Managing biofouling in Australia
All vessels pose some risk to Australia’s marine biosecurity.
Biofouling occurs when organisms attach and grow on the submerged parts of a vessel like the hull, propellers, anchors, niche areas and fishing gear. Vessel biofouling is a major pathway for the introduction of marine species into Australian waters.
The introduction and spread of marine species into and around our waters through biofouling, or in a ship’s ballast water, can harm fisheries, threaten healthy marine habitats and have adverse economic and health effects.
To manage this risk, the Department of Agriculture, Water and the Environment is working closely with Australian and international commercial and recreational vessels on a number of initiatives.
Mandatory biofouling management standards for international vessels
The department is consulting on proposed change to mandatory biofouling management requirements for vessels arriving in Australian territory. This consultation will inform the development of International Maritime Organization (IMO) consistent biofouling standards.
We consulted with industry stakeholders in 2015 on the Review of National Marine Pest Biosecurity. The review recommended that Australia introduce new biofouling requirements for international vessels consistent with the direction of the International Maritime Organization (IMO).
We released a Consultation Regulation Impact Statement on 1 April 2019 to seek feedback on proposed new requirements.
Consultation is open for submissions until 31 May 2019.
Advice on biofouling management
The National Biofouling Management Guidelines are designed to help the maritime industry and vessel owners and operators to manage and control vessel biofouling.
Managing vessel biofouling not only reduces the risk of harmful plants and animals entering new waters, but also helps improves vessel performance and efficiency, reduces greenhouse and other emissions and reduces maintenance costs.
Advice and guidelines are available to help you manage biofouling on your vessel or in your industry:
- aquaculture industry
- commercial vessels
- commercial fishing vessels
- non-trading vessels
- petroleum production and exploration
- recreational vessels.
Anti-fouling and in water cleaning
The activities you undertake to manage biofouling on your vessel, can also threaten the health of our marine waters.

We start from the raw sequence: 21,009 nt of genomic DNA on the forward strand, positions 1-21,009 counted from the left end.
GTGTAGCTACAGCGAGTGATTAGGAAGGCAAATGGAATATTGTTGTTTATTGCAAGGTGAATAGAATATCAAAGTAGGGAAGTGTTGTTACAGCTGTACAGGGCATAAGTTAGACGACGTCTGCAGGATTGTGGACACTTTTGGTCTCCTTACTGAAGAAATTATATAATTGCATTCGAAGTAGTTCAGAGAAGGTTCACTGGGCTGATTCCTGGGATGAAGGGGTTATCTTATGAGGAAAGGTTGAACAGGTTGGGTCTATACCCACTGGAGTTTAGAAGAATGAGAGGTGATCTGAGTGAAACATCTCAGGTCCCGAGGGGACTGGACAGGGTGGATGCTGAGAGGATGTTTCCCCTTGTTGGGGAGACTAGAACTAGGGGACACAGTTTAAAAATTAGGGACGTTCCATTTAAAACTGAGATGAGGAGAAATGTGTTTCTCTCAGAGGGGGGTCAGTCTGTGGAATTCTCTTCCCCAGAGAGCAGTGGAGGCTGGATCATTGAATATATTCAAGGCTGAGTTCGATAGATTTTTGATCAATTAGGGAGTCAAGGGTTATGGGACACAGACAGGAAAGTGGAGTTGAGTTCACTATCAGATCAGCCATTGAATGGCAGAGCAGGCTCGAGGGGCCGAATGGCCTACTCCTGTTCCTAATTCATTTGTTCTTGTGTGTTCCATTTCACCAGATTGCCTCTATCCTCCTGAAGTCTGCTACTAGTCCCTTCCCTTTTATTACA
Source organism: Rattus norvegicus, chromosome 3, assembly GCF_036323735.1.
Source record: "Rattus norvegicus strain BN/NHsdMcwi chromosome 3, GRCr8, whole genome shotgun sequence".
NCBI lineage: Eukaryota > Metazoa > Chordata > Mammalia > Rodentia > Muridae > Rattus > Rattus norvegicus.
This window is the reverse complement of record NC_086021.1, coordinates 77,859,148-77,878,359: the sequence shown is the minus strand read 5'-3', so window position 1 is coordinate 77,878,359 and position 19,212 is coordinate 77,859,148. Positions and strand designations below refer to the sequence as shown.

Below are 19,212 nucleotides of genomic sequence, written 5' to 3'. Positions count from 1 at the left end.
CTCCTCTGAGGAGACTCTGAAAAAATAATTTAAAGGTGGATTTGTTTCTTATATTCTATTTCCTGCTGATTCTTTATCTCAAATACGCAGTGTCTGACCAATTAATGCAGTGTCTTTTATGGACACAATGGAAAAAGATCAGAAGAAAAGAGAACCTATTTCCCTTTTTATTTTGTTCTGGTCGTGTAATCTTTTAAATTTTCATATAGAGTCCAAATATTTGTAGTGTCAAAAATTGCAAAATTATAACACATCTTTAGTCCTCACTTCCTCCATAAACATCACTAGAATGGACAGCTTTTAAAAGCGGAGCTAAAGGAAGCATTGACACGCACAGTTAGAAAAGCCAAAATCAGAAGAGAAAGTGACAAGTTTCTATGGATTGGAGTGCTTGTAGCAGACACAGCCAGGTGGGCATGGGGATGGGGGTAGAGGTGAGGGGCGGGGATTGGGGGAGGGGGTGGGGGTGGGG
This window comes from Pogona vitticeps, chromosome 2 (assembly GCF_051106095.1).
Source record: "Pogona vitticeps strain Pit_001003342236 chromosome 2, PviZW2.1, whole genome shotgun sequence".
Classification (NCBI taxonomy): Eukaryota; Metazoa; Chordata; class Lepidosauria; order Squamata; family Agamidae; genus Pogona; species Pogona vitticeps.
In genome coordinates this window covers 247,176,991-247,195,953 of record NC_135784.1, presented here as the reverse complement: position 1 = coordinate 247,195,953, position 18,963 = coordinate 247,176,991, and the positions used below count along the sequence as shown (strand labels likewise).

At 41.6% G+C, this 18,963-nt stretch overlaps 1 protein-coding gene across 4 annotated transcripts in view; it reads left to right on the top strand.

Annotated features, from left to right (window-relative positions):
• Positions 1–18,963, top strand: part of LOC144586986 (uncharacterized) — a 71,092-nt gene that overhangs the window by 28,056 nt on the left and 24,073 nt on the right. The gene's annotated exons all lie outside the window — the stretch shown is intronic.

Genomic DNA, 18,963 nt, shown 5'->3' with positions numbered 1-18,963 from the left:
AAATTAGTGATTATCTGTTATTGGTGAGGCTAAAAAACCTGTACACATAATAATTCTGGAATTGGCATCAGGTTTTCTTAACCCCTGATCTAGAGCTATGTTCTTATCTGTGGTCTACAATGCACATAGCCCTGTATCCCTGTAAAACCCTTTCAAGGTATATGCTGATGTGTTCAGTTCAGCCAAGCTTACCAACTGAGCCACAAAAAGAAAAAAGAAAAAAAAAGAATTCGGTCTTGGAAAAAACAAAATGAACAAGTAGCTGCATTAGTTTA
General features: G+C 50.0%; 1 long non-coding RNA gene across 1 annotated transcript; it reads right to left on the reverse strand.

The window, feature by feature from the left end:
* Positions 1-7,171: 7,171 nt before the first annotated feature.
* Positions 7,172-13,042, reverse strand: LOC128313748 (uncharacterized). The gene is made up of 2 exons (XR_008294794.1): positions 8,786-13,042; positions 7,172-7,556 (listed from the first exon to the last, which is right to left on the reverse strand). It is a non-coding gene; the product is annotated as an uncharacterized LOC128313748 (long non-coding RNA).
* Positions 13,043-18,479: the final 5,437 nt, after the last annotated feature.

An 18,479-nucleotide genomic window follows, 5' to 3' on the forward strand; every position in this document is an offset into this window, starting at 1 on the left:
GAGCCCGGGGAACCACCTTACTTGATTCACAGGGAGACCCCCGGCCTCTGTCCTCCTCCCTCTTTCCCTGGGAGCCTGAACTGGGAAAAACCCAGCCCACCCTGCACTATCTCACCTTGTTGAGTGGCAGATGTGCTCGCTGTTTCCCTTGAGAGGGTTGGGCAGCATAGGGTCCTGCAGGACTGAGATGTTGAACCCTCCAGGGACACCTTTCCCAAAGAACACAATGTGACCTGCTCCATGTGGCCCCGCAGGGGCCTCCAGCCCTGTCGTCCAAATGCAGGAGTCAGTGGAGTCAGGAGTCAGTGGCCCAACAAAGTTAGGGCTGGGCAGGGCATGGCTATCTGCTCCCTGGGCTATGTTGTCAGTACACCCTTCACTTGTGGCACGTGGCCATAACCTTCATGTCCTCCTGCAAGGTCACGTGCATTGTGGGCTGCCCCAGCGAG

The anti-fouling and in-water cleaning guidelines can help you manage risks associated with:
- anti-fouling coatings on the hull of your vessel, including application, maintenance, removal and disposal at shore-based maintenance facilities
- biofouling organisms released during in-water cleaning operations.
The department is working to develop a national In-Water Cleaning Standard.
The standard will outline the requirements for undertaking in-water cleaning in Australian territory, to ensure the effective management of Australia’s marine biosecurity. This standard would seek to align with regulations in New Zealand and internationally where possible.
Managing the risks of marine pest incursions
The department provides national leadership in the development and implementation of national marine pest biosecurity.
The department is also the lead agency in implementing Australian Government responsibilities under the Intergovernmental Agreement on Biosecurity and the National Environmental Biosecurity Response Agreement.
For more information or to subscribe to our mailing list for marine biosecurity updates, please contact the Marine Biosecurity Unit.
The GloFouling Partnerships project is an international collaboration between the Global Environment Facility (GEF), the United Nations Development Programme (UNDP) and the International Maritime Organization (IMO) to address the transfer of aquatic species through biofouling in developing nations and small-island developing states. Australia is a strategic partner in the GloFouling Partnerships project and will work with our regional partners and the global community to support the uptake and implementation of the IMO biofouling guidelines for the control and management of ships’ biofouling.
Please visit the IMO website for more information on the GloFouling Partnerships project.
In-water hull and biofouling survey
The department recently undertook a survey to increase our understanding of how biofouling is managed on internationally arriving commercial vessels. The survey investigated the amount and location of biofouling, condition of the antifouling coatings and general condition of the hull.
Participants also completed a short online survey to collect information on:
- biofouling management activities
- voyage patterns
- awareness of biofouling management strategies.
The results of the in-water hull and biofouling survey will help to inform the development of internationally consistent biofouling standards for Australia. Results of this survey will be shared when finalised.